Caring for creation: Many churches have gardens

Caring for creation: Many churches have gardens

“Creation” vs. “nature”

Simply put, “Creation” implies a “Creator”. In the Pope’s tradition, the Creator is the benevolent, redemptive One who brought all things into being out of love; who remains present and alive to all things; and brings about beauty, goodnesss, and truth. “Creation” includes all living beings, air, water, soil, the human-built environment, relationship, economy, and government.

Human beings have the potential for immense power over creation, including the capacity to love it and to take joy in sustaining it. Problems occur when we prioritize our vices and when the systems we’ve created become forgotten and anemic.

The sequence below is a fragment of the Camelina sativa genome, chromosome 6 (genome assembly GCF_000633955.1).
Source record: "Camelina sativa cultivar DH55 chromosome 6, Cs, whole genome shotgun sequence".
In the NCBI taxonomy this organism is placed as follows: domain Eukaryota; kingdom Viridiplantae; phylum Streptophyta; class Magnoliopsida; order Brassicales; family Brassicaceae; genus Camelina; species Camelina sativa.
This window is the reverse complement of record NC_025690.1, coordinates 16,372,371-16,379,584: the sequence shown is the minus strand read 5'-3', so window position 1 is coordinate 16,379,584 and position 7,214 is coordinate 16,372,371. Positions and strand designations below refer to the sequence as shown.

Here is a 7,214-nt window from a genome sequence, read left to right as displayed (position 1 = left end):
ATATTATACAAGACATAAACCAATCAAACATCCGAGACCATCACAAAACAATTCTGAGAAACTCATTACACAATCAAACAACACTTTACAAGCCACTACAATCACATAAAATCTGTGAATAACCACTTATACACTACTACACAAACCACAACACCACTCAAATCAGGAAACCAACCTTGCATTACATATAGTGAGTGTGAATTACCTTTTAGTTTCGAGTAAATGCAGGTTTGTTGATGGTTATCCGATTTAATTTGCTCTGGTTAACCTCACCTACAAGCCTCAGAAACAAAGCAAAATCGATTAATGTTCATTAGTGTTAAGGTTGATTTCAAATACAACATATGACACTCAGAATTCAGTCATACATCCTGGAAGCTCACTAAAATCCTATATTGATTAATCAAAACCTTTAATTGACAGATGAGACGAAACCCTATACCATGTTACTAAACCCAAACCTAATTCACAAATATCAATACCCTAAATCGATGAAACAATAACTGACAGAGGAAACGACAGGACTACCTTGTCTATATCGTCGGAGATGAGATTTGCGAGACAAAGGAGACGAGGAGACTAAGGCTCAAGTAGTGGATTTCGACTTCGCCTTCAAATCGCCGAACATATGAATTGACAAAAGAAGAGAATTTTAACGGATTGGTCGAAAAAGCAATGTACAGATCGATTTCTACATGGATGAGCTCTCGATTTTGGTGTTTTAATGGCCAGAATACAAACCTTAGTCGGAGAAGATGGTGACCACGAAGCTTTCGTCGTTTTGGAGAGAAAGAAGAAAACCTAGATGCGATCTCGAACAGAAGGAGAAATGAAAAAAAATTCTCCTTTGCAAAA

We have forgotten that we ourselves are dust of the earth (cf. Gen 2:7); our very bodies are made up of her elements, we breathe her air and we receive life and refreshment from her waters. (1-2)

Vice, conversion and hope

Pope Francis echos Gus Speth, who names the root causes of environmental degradation as selfishness, greed, and apathy. Moral failings in individuals or in societies – also called “sin” – are named unabashedly by Pope Francis as foundational for the interconnected suffering in our world.

This sister now cries out to us because of the harm we have inflicted on her by our irresponsible use and abuse of the goods with which God has endowed her. We have come to see ourselves as her lords and masters, entitled to plunder her at will. The violence present in our hearts, wounded by sin, is also reflected in the symptoms of sickness evident in the soil, in the water, in the air and in all forms of life. This is why the earth herself, burdened and laid waste, is among the most abandoned and maltreated of our poor; she “groans in travail” (Rom 8:22).